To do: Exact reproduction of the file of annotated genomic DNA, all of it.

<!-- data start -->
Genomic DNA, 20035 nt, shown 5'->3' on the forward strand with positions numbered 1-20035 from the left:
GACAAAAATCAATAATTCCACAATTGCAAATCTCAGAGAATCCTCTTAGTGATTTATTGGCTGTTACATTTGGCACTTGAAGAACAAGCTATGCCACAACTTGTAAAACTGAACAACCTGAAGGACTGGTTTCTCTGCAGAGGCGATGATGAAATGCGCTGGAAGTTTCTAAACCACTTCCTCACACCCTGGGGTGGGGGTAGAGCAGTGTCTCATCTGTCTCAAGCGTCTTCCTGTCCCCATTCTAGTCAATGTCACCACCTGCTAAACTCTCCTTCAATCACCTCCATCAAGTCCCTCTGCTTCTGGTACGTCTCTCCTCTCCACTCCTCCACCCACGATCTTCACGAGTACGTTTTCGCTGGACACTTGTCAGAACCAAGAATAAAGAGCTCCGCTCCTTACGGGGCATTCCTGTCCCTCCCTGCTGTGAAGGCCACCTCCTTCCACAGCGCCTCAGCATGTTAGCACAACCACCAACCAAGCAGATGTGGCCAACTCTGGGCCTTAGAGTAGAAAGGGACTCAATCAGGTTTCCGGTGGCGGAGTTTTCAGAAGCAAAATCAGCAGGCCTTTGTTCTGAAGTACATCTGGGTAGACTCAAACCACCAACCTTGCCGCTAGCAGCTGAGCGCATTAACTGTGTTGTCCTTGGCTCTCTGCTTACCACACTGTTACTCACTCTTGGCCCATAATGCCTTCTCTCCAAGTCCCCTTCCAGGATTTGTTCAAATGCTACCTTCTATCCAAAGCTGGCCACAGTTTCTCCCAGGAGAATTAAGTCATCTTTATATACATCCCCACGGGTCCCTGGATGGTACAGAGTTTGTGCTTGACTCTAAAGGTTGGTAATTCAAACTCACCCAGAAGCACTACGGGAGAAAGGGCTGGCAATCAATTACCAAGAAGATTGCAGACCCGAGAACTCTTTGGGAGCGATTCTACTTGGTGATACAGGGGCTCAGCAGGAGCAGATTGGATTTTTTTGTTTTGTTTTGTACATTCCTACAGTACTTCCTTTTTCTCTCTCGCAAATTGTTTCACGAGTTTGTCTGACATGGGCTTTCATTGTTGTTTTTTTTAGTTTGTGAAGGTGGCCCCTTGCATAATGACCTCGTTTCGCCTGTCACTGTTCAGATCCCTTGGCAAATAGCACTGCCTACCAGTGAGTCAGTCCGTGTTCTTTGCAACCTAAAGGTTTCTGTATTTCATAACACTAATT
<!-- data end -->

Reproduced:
Genomic DNA, 20035 nt, shown 5'->3' on the forward strand with positions numbered 1-20035 from the left:
GACAAAAATCAATAATTCCACAATTGCAAATCTCAGAGAATCCTCTTAGTGATTTATTGGCTGTTACATTTGGCACTTGAAGAACAAGCTATGCCACAACTTGTAAAACTGAACAACCTGAAGGACTGGTTTCTCTGCAGAGGCGATGATGAAATGCGCTGGAAGTTTCTAAACCACTTCCTCACACCCTGGGGTGGGGGTAGAGCAGTGTCTCATCTGTCTCAAGCGTCTTCCTGTCCCCATTCTAGTCAATGTCACCACCTGCTAAACTCTCCTTCAATCACCTCCATCAAGTCCCTCTGCTTCTGGTACGTCTCTCCTCTCCACTCCTCCACCCACGATCTTCACGAGTACGTTTTCGCTGGACACTTGTCAGAACCAAGAATAAAGAGCTCCGCTCCTTACGGGGCATTCCTGTCCCTCCCTGCTGTGAAGGCCACCTCCTTCCACAGCGCCTCAGCATGTTAGCACAACCACCAACCAAGCAGATGTGGCCAACTCTGGGCCTTAGAGTAGAAAGGGACTCAATCAGGTTTCCGGTGGCGGAGTTTTCAGAAGCAAAATCAGCAGGCCTTTGTTCTGAAGTACATCTGGGTAGACTCAAACCACCAACCTTGCCGCTAGCAGCTGAGCGCATTAACTGTGTTGTCCTTGGCTCTCTGCTTACCACACTGTTACTCACTCTTGGCCCATAATGCCTTCTCTCCAAGTCCCCTTCCAGGATTTGTTCAAATGCTACCTTCTATCCAAAGCTGGCCACAGTTTCTCCCAGGAGAATTAAGTCATCTTTATATACATCCCCACGGGTCCCTGGATGGTACAGAGTTTGTGCTTGACTCTAAAGGTTGGTAATTCAAACTCACCCAGAAGCACTACGGGAGAAAGGGCTGGCAATCAATTACCAAGAAGATTGCAGACCCGAGAACTCTTTGGGAGCGATTCTACTTGGTGATACAGGGGCTCAGCAGGAGCAGATTGGATTTTTTTGTTTTGTTTTGTACATTCCTACAGTACTTCCTTTTTCTCTCTCGCAAATTGTTTCACGAGTTTGTCTGACATGGGCTTTCATTGTTGTTTTTTTTAGTTTGTGAAGGTGGCCCCTTGCATAATGACCTCGTTTCGCCTGTCACTGTTCAGATCCCTTGGCAAATAGCACTGCCTACCAGTGAGTCAGTCCGTGTTCTTTGCAACCTAAAGGTTTCTGTATTTCATAACACTAATT